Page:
Don’t Waste Your Money
Many tactics have been tried over the years to reduce collisions. Most of these have proved ineffective or at least need more investigation. One common approach that does not work is the deer whistle. Deer whistles are attached to vehicles and emit noises at moderate to fast speeds. The noise presumably warns deer of approaching vehicles, thereby reducing collisions. While manufacturers contend that deer can hear the whistles up to a quarter mile away, published studies have not verified their effectiveness or whether or not deer can even hear them. The lack of deer response to deer whistles may be because deer don’t recognize the sounds as threatening or they have too little time to react.
What can I do?
There is no foolproof way to prevent deer-vehicle collisions. Hunting is the most biologically and economically effective method of maintaining Indiana’s deer herd at an optimal level – all else being equal, less deer translates to reduced probability of hitting a deer. Fencing deer from roadways has been proven most effective at reducing accidents at specific locations, but it is very costly to construct and maintain.
So what do you do? There are some common-sense precautions all drivers can take to reduce the risk of deer-vehicle collisions. The Insurance Information Institute recommends the following driving tips.
Got Nature? Blog post was also published in the IndyStar, How to avoid hitting a deer with your car, and what to do when you can’t.
Brian MacGowan, Extension Wildlife Specialist
Department of Forestry and Natural Resources, Purdue University
SFD is not considered a risk to people.
Some infected snakes show no symptoms. Others develop facial swelling and disfigurement, skin and scale lesions and internal lesions. For some snakes, the disease is fatal.
The fungus can persist in the soil. The route of transmission is unknown, but may occur through contact with soil, other infected snakes, or from mother to offspring.
SFD in Indiana
Researchers from the University of Illinois first identified SFD in Indiana in late 2017 during a surveillance project for the disease.
The researchers swabbed the skin of 53 snakes from 10 Indiana counties. Of those, 13 tested positive for the fungus. Two of those 13 snakes had visible lesions. Species that tested positive included the northern water snake (Nerodia sipedon), racer (Coluber constrictor), milk snake (Lampropeltis triangulum) and queen snake (Regina septemvittata).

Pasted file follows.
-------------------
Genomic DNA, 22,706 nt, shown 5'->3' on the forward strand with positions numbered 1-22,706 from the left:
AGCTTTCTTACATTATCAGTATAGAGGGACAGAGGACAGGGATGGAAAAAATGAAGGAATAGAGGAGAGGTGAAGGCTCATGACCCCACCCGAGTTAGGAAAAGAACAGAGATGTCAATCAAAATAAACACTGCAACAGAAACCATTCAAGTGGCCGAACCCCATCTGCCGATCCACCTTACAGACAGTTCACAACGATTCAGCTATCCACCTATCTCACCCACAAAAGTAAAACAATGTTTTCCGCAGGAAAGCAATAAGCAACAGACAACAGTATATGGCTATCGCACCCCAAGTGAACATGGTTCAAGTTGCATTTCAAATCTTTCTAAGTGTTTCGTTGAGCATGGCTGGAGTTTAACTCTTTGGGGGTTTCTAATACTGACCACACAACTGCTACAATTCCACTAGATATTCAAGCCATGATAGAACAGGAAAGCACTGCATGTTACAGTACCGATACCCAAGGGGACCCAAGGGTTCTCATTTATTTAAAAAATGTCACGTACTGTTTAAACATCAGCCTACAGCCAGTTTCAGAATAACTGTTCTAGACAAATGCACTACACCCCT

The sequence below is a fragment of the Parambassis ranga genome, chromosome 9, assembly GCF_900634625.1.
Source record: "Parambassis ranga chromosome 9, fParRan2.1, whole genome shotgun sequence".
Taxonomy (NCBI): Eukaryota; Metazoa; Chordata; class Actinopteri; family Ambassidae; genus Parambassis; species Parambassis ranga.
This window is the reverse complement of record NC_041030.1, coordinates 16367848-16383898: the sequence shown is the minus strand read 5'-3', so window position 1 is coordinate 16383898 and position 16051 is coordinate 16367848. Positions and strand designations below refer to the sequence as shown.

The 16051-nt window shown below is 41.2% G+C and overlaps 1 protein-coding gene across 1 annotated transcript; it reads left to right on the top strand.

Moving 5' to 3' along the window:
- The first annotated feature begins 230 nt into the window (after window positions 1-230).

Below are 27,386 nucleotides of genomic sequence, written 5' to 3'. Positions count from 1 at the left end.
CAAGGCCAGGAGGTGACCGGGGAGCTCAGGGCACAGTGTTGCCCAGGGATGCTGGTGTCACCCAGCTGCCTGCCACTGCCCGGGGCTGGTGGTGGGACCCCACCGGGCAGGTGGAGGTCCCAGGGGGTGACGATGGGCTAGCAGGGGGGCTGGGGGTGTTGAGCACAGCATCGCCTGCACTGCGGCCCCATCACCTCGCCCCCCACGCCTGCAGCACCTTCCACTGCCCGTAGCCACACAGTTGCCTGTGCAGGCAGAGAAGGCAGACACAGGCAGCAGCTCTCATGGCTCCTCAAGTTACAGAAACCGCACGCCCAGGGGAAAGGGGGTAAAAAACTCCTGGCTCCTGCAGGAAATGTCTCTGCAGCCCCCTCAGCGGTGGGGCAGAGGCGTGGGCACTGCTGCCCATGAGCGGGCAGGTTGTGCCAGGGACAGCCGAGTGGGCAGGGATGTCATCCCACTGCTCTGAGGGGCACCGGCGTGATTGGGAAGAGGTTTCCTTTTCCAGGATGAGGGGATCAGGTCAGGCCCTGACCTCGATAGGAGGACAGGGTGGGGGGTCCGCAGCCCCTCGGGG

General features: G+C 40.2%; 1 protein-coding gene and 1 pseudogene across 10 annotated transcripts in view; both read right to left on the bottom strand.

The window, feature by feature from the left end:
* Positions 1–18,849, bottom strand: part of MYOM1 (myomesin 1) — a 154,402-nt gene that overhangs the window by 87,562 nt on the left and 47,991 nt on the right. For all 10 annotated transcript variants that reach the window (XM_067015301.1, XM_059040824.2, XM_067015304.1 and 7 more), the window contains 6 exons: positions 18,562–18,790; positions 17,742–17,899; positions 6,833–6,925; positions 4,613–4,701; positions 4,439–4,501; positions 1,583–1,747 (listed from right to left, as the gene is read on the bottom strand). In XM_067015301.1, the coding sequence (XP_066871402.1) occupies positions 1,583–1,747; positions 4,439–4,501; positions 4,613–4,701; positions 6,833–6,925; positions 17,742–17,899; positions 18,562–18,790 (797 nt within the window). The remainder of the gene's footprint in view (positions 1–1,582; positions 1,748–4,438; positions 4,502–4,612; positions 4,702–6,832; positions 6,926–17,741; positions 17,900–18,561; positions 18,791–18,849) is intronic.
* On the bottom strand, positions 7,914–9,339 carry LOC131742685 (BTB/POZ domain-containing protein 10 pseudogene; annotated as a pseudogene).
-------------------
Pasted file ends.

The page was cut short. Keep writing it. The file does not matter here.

The surveillance project was funded by the Indiana Department of Natural Resources State Wildlife Grant T7R22.
Why monitoring SFD is important
Snakes are important predators and play a critical role in maintaining a balanced ecosystem. Having healthy snake populations in Indiana is necessary to keep rodent populations in check.
Documenting the distribution of this disease will help us develop conservation and management plans.
Snake fungal disease may cause high mortality rates in eastern massasauga rattlesnakes (Sistrurus catenatus), a federally threatened and state-endangered species in parts of northern Indiana. The potential long-term effect on populations of massasaugas and other snakes remains uncertain.
Contact an Indiana DNR wildlife biologist if you have any information you would like to share.
For full article view Snake Fungal Disease, Indiana Department of Natural Resources.
Snakes and Lizards of Indiana, The Education Store, Purdue Extension’s resource center
Snakes of the Central and Northeastern United States, The Education Store
People have been catching wild turtles and selling them as pets, leading to many species becoming endangered. This is very dangerous for the health and survival of the turtle as well as being highly illegal in Indiana. We highly discourage you from taking turtles from their natural habitat and turning them into pets (or any animal for that matter). Here’s a list of reasons why it is not good to make a pet out of a wild turtle and what you can do if you see any turtle miss handling and turtle wrong doing.
Many native, wild-caught turtles are still sold as pets, even though this practice is illegal in Indiana. The collection of wild turtles has caused many species to become endangered, especially when combined with habitat loss, water pollution and predators. Predators such as raccoons eat a large number of turtle eggs each year, and some species do not even breed until they are several years old, meaning that it can take many years for a population to become established. You can help protect Indiana’s turtles by helping to preserve turtle habitat, especially wetlands, through local conservation organizations or the Indiana Nongame and Endangered Wildlife Program.
Help our endangered turtle species and report any wrong handling, contact DNR Customer Service Center.
For the full article, see Turtles As Pets, Indiana Department of Natural Resources.
Turtles of Indiana, The Education Store, Purdue Extension’s resource center
Reptile and Amphibian Regulations, Indiana Department of Natural Resources
Eastern Box Turtle Information, Indiana Department of Natural Resources
A color-banded loggerhead shrike found south of Goose Pond FWA in July 2017 successfully raised six young in Davies County this summer. Fledging six young is exceptional for shrikes, which on average fledge 2.6 per nesting attempt.